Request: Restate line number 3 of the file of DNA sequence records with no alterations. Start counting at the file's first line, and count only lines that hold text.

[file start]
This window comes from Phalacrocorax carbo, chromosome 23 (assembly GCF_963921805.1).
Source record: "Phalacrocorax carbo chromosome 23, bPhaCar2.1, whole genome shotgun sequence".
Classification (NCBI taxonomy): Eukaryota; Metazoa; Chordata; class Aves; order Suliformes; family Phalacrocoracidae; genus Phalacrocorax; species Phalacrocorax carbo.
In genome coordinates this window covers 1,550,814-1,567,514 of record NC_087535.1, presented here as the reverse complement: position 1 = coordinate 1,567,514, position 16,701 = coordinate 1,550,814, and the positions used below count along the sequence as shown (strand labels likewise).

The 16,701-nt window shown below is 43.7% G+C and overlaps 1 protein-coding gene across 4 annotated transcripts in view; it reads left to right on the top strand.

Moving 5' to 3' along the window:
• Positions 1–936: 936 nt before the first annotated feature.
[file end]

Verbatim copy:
Classification (NCBI taxonomy): Eukaryota; Metazoa; Chordata; class Aves; order Suliformes; family Phalacrocoracidae; genus Phalacrocorax; species Phalacrocorax carbo.